When you stand at the bottom of the lake, you will see a small beach, where you are not supposed to swim, but many people do. To your right (to the north side of the lake) there are three stone piers, and a path and a road that run alongside the lake. This is usually where people walk, but we didn't go that way. We went to the left, keeping to the shore, following a very clear path. A few people passed us going back, and a couple of sheep gambolled behind them. This well-walked path soon ends in a drop. Most people turn back here, but we
jumped -and you must jump, you cannot drop, because the gap is three or four feet wide, and six feet down. There are no good places to put your feet on either side. After that jump, Mywatt said, "Now we have to go all the way around, because we can't go back that way." She was right, but at another time of year when the water wasn't so cold, it probably would have been best to swim around that point to get back. There may be (though I doubt it) another path back, higher up, but we didn't know at the time how hard it would be to circle the lake.
We followed the path, which was noticeably narrower, until we came to the outcropping of rock. "This is where the cave should be," I said, "but I don't see it." The cliff is very steep, and if you are not careful you will fall straight down. There is no room to move around, and if you are wearing a pack, or if you lean back too far, you will go over. This is exactly the spot on which people have bought the farm, as we say. Some kind soul hung a pair of ropes there, and saved many lives. The rocks are smooth, and you cannot always see where to put your feet.
We sat for a few moments in the the spot that appears as a big shadow on the other side. "This is the slope, the triangular part, that we're sitting on," I said. "The cave has to be somewhere beneath us." But neither of us wanted to dangle from the rope without any idea of where we were going. I decided to swim out and have a look. First, though, I looked around to be sure I wasn't giving anyone a free anatomy lesson.
But the water was cold! I swam out, and caught sight of a shadow on the cliff, but before I could be sure of anything, the cold hit me hard, and I had to get out of the water. So I swam back in a hurry, and quickly dried off and dressed.
We missed it, but at least we'd tried. However, missing it was not anticlimatic. We realized very well how hard it was for St. Kevin, and how hard it was for anyone who tried to follow. "It's so steep," Mywatt said, "he could easily have knocked that woman in by mistake."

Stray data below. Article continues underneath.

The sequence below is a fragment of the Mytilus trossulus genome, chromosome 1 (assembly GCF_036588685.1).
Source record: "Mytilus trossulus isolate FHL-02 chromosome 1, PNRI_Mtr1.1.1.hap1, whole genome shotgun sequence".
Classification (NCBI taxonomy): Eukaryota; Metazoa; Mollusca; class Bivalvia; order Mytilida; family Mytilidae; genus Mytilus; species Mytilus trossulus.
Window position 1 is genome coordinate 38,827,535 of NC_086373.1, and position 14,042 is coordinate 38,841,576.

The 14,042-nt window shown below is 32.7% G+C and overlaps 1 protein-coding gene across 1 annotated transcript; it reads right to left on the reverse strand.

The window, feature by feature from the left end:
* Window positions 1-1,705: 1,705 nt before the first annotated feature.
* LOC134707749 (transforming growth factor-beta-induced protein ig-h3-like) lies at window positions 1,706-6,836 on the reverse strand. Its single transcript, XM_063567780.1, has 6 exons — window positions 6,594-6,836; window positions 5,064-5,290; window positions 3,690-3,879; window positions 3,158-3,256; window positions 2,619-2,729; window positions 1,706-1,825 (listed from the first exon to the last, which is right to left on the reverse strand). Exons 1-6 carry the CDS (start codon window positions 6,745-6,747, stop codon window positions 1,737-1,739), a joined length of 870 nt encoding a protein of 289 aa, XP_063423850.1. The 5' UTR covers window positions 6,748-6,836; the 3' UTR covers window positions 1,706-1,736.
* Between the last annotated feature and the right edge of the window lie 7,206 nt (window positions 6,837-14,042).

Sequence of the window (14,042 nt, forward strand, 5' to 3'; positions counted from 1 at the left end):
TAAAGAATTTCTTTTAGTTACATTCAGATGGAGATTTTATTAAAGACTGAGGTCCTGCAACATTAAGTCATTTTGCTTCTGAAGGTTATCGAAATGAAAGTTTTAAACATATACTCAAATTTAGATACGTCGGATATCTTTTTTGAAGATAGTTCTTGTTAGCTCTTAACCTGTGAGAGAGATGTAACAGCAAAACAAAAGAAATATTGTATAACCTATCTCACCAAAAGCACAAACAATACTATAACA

Now we thought we would have a pleasant walk along the lake, then return by the road on the north side. But it turned out that our difficulties had only begun.
First we pushed through a rhododendron forest, and unexpected came on a clear area with two old buildings. These are just barely visible from the north side, because they are exactly perpendicular to the line of sight, and are built of the same stone as the mountain behind them. One was the last house and chapel of St. Kevin, where he spent the last seven years of his life, as a hermit once again. There is a stone pier, and a set of stone steps that connect the pier to the buildings, but the pier is completely overgrown, and thus invisible.
After that, the "path" becomes a joke. We realized that it was a path made by sheep, and it was too small for us. The slope of the hill is too steep, and the grass on it was too slick. Each of us fell and almost fell so many times that we made our way with some difficulty down to the water's edge, to walk on the rocks. But this was not much of an improvement, because the rocks are slick, too. At a few points the trail just stops, and you have to climb, and drop a few feet, swing on a tree limb, and trust your life to a big, floppy root.
At one point I dropped to a lower path, and my feet flew out from under me. I fell so heavily I thought my back or arm must have been broken, and believe me, I was astonished that I wasn't hurt!
It never looked as if we had far to go, and we kept congratulating ourselves on being near the end, but it was much further off than it seemed. There is a second sand beach at the far end of the lake, and when we finally reached it, after four hours of walking, we were so glad to be through.
But of course we weren't through. A marsh stood between us and the road, and there was nothing to do but wade through it.
Our clothes, especially our tennis shoes, were muddied and grass-stained. We stopped at the stone piers to wash our feet and shoes, which were really mucky. From there we went to the bar and had a drink. A few people stared at our outfits, but I didn't care. I was feeling pretty strong after that workout, although it was an illusion that didn't last very long. I was sore for the next three days.